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    Oct 16, 2008 7:45 PM GMT
    Reminds me of a scene in Love and Other Disasters. A fashion auction for global warming. icon_lol.gif

    Honestly I don't care if the really rich philanthropists prefer to broadcast their donations to the world, as long as they continue giving. They may do it for publicity or the kudos, but the end result is real help for whatever cause it was.

    When I see people wearing things like the pink ribbon, the white ribbon, the red ribbon, etc. the first thing I think is: "does he really even understand what that means?". Personally it makes me feel a bit... unworthy, partaking in stuff like Breast Cancer Awareness day etc. when I have done nothing for it, nor does it really affects me. So while I understand what it means and sympathize with the people affected, I won't wear a breast cancer badge just so I'd fit in with the rest. :/
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    Oct 16, 2008 7:47 PM GMT
    Long ago a straight colleague of mine asked why I was wearing a tiny red aids ribbon pin on my coat. I told him it was just to remind me of my friends and all the other people who had dealt and were dealing with aids.

    I don't see the pins, etc, as being a "prize", but a reminder of things that are easy to forget when we are enjoying good health - or not - and even a call to action.
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    Oct 16, 2008 8:20 PM GMT
    We principally give to HIV/AIDS and GLBT charities, including a community center and a shelter for homeless gay youth. We sometimes wear a discreet lapel pin or maybe a baseball cap from the org, to remind people about them and encourage others to contribute, too.

    We get some visibility in other ways, that most people never notice much anyway, like the brass plaque in the lobby for being a major donor, our names in their publications & web sites, etc. But we allow their fund raiser staffs to utilize our names, as they do other large contributors that way, as leverage to bring in more money. And I don't object to that, and attend all the cocktail reception fundraisers & events, though I am a very private and reserved individual in most other regards, and dislike public attention.

    Because to me the goal is raising money for them, which is a good thing. And so we don't mind being a bit of a walking advertisement for them, and most people have no idea how little or much we gave. An AIDS pin can be earned with a dollar donation, or with one of many thousands. But we wear them so others will donate at least something themselves in a good cause for our gay community.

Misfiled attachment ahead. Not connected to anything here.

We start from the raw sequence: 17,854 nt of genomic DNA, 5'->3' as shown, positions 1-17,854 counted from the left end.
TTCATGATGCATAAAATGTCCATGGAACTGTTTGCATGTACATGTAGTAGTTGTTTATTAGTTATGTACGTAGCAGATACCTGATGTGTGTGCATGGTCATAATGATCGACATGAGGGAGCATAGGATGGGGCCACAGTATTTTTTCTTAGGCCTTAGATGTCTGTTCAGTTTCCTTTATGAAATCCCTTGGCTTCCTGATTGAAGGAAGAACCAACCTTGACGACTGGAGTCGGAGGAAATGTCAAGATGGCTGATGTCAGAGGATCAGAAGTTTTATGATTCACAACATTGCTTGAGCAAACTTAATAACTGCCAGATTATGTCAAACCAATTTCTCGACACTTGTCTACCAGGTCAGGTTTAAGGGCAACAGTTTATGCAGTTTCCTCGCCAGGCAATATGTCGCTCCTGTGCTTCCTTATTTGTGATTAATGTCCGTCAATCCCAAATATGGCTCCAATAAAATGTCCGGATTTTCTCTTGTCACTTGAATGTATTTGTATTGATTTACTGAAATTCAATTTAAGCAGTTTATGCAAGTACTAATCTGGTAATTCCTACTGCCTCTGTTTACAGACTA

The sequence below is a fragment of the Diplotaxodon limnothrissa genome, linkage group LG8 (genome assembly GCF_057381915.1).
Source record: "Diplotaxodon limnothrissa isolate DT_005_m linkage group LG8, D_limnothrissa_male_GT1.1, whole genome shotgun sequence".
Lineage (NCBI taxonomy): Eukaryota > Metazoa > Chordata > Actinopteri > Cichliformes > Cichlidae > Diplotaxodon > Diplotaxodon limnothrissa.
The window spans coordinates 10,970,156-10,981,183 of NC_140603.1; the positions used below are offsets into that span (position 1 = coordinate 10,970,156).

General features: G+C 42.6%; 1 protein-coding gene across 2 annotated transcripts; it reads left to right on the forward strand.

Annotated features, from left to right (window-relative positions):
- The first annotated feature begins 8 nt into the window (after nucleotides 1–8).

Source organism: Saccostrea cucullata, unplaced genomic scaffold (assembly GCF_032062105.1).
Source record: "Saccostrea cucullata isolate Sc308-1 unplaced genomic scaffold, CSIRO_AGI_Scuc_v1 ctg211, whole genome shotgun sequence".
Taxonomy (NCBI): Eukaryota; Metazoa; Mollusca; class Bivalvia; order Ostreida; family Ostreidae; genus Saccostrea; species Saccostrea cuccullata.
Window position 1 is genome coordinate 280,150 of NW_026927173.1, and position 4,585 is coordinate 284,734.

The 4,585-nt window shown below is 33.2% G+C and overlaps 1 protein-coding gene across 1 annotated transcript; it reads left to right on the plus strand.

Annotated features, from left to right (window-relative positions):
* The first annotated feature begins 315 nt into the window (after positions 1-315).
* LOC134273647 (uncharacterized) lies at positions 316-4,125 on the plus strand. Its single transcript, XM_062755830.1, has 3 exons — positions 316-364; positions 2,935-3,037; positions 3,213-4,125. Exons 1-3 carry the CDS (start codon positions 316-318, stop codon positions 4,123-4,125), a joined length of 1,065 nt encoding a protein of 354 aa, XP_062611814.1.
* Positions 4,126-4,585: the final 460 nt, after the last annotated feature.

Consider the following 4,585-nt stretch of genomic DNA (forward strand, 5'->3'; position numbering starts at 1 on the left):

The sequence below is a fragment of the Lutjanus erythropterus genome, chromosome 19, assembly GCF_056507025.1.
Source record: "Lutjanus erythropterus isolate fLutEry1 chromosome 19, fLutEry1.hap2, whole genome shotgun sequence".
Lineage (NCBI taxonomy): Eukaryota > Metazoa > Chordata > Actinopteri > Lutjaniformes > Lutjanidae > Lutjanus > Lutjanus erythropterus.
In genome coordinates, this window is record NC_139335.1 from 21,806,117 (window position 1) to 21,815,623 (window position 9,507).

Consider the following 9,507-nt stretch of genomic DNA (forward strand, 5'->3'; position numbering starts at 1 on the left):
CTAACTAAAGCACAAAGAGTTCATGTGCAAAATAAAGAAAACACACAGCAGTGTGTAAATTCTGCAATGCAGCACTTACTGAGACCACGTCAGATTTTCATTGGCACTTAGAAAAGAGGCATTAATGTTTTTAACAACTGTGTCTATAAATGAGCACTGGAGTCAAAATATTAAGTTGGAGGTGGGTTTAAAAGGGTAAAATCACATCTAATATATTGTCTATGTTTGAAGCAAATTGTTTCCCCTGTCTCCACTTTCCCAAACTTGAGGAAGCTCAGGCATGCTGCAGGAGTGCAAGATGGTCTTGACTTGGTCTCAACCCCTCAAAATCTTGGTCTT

And beyond the money, which is important enough, I like the community bonding these things generate. I like the unity, the shared experience & objectives, the "we're all in this together" attitude these little trinkets represent.

    Because gays, I've learned to my great disappointment, are remarkably selfish creatures, and our own worst enemies socially & politically. Any exercises that instill a sense of purpose, a feeling of family with common goals, is a VERY good thing in my book.
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    Oct 17, 2008 3:33 AM GMT
    “Back where I come from, there are men who do nothing all day but good deeds. They are called phila-, er, er, philanth-er, yes, er, good-deed doers, and their hearts are no bigger than yours. But they have one thing you haven't got - a testimonial.”
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    Oct 17, 2008 3:51 AM GMT


    Very cool, CarlosGringo! Loved that.
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    Oct 17, 2008 4:23 AM GMT
    I see it as an ego trip when it is "me" that did the work of fundraising, but it becomes genuine service when the work and others are more important than my doing it.